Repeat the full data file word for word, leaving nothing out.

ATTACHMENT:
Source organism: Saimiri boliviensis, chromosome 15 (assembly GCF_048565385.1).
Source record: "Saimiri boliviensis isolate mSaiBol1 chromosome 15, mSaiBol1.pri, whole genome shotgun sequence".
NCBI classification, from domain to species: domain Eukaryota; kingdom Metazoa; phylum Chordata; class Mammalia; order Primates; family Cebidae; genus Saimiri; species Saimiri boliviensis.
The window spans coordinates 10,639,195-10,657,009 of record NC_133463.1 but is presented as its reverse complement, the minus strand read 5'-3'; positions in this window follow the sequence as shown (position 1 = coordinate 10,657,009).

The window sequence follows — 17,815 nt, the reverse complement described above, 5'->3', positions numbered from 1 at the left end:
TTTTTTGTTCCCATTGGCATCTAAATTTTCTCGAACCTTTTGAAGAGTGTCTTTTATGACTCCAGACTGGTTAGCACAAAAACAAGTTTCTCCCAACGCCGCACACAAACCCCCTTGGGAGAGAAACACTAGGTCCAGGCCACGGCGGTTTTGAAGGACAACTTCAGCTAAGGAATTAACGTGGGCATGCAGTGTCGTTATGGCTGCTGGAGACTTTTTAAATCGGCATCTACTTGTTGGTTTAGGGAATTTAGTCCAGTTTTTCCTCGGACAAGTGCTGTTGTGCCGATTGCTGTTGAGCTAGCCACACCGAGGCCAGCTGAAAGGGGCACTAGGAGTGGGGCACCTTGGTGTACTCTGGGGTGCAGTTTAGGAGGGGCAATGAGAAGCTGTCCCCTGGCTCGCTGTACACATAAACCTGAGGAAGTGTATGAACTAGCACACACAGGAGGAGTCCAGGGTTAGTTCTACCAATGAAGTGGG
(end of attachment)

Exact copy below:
Source organism: Saimiri boliviensis, chromosome 15 (assembly GCF_048565385.1).
Source record: "Saimiri boliviensis isolate mSaiBol1 chromosome 15, mSaiBol1.pri, whole genome shotgun sequence".
NCBI classification, from domain to species: domain Eukaryota; kingdom Metazoa; phylum Chordata; class Mammalia; order Primates; family Cebidae; genus Saimiri; species Saimiri boliviensis.
The window spans coordinates 10,639,195-10,657,009 of record NC_133463.1 but is presented as its reverse complement, the minus strand read 5'-3'; positions in this window follow the sequence as shown (position 1 = coordinate 10,657,009).

The window sequence follows — 17,815 nt, the reverse complement described above, 5'->3', positions numbered from 1 at the left end:
TTTTTTGTTCCCATTGGCATCTAAATTTTCTCGAACCTTTTGAAGAGTGTCTTTTATGACTCCAGACTGGTTAGCACAAAAACAAGTTTCTCCCAACGCCGCACACAAACCCCCTTGGGAGAGAAACACTAGGTCCAGGCCACGGCGGTTTTGAAGGACAACTTCAGCTAAGGAATTAACGTGGGCATGCAGTGTCGTTATGGCTGCTGGAGACTTTTTAAATCGGCATCTACTTGTTGGTTTAGGGAATTTAGTCCAGTTTTTCCTCGGACAAGTGCTGTTGTGCCGATTGCTGTTGAGCTAGCCACACCGAGGCCAGCTGAAAGGGGCACTAGGAGTGGGGCACCTTGGTGTACTCTGGGGTGCAGTTTAGGAGGGGCAATGAGAAGCTGTCCCCTGGCTCGCTGTACACATAAACCTGAGGAAGTGTATGAACTAGCACACACAGGAGGAGTCCAGGGTTAGTTCTACCAATGAAGTGGG